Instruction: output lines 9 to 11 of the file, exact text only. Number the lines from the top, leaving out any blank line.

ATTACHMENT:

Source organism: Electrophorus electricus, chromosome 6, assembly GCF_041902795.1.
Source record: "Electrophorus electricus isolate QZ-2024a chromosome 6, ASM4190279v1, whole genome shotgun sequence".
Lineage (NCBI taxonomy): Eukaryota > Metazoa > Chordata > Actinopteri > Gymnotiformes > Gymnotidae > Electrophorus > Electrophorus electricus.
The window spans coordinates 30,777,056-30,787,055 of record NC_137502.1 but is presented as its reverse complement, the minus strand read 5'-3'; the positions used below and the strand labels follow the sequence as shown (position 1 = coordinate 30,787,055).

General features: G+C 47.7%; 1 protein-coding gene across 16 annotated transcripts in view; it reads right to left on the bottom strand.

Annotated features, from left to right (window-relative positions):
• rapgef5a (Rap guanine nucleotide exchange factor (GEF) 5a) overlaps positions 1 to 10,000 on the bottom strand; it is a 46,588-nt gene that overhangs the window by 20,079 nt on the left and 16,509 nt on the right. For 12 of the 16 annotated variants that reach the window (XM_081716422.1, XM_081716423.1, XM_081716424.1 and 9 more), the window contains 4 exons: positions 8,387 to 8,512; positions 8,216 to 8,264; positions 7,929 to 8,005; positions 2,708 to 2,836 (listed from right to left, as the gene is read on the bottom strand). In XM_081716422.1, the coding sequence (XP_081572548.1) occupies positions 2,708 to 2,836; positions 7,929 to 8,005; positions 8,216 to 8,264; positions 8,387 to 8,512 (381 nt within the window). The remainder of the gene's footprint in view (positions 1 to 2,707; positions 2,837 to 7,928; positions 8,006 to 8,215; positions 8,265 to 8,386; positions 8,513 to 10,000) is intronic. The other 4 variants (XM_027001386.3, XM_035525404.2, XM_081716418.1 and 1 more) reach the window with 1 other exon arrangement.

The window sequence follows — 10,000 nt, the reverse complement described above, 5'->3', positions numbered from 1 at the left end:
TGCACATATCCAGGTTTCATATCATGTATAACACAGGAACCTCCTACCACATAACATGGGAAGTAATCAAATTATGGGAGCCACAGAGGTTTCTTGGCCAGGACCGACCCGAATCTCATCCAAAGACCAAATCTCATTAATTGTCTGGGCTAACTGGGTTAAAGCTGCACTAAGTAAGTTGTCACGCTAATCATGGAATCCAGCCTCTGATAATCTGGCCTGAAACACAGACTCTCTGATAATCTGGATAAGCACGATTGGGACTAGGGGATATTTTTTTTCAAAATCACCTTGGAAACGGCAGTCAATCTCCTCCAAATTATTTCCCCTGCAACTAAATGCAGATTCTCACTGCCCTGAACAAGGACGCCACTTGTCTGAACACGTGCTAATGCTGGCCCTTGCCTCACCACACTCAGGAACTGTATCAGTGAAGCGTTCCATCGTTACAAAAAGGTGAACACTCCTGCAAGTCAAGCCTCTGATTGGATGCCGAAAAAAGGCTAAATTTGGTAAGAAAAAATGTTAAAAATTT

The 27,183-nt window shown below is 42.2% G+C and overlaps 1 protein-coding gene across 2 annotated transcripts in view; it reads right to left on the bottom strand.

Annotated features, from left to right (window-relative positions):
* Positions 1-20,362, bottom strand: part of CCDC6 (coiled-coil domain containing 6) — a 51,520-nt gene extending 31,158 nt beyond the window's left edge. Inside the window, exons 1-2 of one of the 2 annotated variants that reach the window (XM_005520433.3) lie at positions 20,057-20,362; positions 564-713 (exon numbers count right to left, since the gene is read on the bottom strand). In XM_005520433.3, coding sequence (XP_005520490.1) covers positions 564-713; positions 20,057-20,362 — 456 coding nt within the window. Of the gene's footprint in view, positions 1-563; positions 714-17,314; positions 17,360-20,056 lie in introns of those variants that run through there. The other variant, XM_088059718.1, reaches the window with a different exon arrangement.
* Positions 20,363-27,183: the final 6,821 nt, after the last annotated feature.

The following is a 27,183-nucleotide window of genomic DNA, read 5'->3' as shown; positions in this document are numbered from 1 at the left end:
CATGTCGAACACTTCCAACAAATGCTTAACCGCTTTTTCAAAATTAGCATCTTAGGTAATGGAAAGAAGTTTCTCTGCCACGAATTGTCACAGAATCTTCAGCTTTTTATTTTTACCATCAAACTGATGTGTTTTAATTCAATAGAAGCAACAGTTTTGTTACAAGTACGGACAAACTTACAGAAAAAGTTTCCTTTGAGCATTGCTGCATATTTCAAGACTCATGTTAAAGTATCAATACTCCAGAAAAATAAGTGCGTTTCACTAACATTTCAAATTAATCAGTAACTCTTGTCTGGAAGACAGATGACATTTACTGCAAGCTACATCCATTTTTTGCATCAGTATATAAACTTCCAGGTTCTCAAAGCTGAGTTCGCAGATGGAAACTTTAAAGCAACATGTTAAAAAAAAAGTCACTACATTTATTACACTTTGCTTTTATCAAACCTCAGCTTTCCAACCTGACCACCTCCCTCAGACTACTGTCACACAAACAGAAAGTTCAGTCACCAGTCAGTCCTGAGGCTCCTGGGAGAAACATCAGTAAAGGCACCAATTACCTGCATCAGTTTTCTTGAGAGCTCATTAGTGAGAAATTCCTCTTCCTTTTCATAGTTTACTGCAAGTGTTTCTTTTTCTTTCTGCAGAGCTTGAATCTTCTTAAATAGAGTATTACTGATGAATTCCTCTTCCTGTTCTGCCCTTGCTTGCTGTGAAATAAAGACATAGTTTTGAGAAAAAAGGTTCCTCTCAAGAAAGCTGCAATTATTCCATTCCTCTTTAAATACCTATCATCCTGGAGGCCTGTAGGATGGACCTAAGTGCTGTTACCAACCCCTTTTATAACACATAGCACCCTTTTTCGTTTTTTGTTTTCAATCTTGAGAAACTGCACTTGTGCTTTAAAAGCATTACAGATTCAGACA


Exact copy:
TGCACATATCCAGGTTTCATATCATGTATAACACAGGAACCTCCTACCACATAACATGGGAAGTAATCAAATTATGGGAGCCACAGAGGTTTCTTGGCCAGGACCGACCCGAATCTCATCCAAAGACCAAATCTCATTAATTGTCTGGGCTAACTGGGTTAAAGCTGCACTAAGTAAGTTGTCACGCTAATCATGGAATCCAGCCTCTGATAATCTGGCCTGAAACACAGACTCTCTGATAATCTGGATAAGCACGATTGGGACTAGGGGATATTTTTTTTCAAAATCACCTTGGAAACGGCAGTCAATCTCCTCCAAATTATTTCCCCTGCAACTAAATGCAGATTCTCACTGCCCTGAACAAGGACGCCACTTGTCTGAACACGTGCTAATGCTGGCCCTTGCCTCACCACACTCAGGAACTGTATCAGTGAAGCGTTCCATCGTTACAAAAAGGTGAACACTCCTGCAAGTCAAGCCTCTGATTGGATGCCGAAAAAAGGCTAAATTTGGTAAGAAAAAATGTTAAAAATTT

The 27,183-nt window shown below is 42.2% G+C and overlaps 1 protein-coding gene across 2 annotated transcripts in view; it reads right to left on the bottom strand.

Annotated features, from left to right (window-relative positions):